Etiketa: Nozibele Meindl (2022)

Participatory research on child maltreatment and adult survivors The ebook edition of this title is Open Access and freely available to read online. Enriching ongoing debates about participatory research in the field of child maltreatment, this book highlights the advantages that participation as a human right can bring to the community of researchers and helping professionals. Child Maltreatment with Children and Adult Survivors Art and Action: What Participatory Action Research With Adult Survivors Must Address
Through research on child sexual abuse (CSA) and adult survivors, knowledge is gained. This knowledge might support decisions – whether political, professional or otherwise – that affect the lives of children who are victims of CSA and adult survivors. Additionally, this knowledge influences what the public knows about CSA and adult survivors and as a consequence, how child victims of CSA and adult survivors are treated in everyday life. Given the huge impact research can have on survivors’ lives, this chapter raises the question of what aspects of CSA and survivorship are relevant for survivors from survivors’ perspective and whether these aspects can be addressed by Participatory Action Research (PAR) as a research paradigm. To identify relevant aspects, survivors’ artwork is analysed because art is a way to contribute to public discourses with very little regulation. For analysis, the Sociology of Knowledge Approach to Discourse is used. In this chapter, we introduce basic theories of knowledge from a constructivist perspective in a short background section and explain the aim and method of analysis. Afterwards, we present some key aspects of survivors’ art on CSA and survivorship: The invasiveness of CSA, speech, the symbolic violence behind physical abuse and issues of injustice and responsibility are discussed. Additionally, the discursive relation between artists and audience is of interest to finally answer whether – and, if so, why – PAR is an appropriate research paradigm to address these aspects.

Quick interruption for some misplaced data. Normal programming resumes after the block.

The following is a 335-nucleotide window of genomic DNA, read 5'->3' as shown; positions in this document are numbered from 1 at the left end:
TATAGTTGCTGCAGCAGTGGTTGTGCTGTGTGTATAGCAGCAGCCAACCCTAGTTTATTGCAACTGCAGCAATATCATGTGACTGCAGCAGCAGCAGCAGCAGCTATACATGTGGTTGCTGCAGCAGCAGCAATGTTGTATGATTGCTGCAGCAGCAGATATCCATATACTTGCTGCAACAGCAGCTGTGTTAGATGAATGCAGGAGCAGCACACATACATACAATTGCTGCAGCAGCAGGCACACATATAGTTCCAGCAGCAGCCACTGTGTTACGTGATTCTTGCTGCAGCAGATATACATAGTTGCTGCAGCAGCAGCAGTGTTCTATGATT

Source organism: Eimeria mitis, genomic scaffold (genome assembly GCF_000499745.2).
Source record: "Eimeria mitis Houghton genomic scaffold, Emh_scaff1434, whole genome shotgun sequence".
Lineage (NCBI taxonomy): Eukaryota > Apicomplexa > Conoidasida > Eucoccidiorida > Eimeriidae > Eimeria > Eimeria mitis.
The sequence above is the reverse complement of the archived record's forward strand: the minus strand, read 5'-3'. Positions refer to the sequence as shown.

Survivors’ Art as Data: The Artists
As examples of survivors’ art, two samples were chosen whose creators gave open access to full or parts of their art catalogues and statements about their work and who are survivors of CSA. Renate Bühn (2022) is an artist, activist and social worker. Nozibele Meindl (2022a) is an artist, activist and digital multimedia visual artist. Although both artists currently live in Germany, where Bühn grew up, Meindl grew up in South Africa during apartheid. Both artists engage in a survivors’ council from Bremen for better implementation of the Istanbul Convention. Meindl describes herself as a ‘social commentator, critiquing violence, loss, death and the strength of community in the face of disaster’ (Meindl, 2022a, p. 1), inspired, among others, by psychoanalysis and Xhosa culture. Apart from raising awareness overall, through her work, Bühn is ‘looking closely at hidden realities’ (Koch, 2017), targeting the protection of perpetrators by individuals, organisations and society as well as bystanders’ indifference.


Open Access. Publication date: 4 October 2023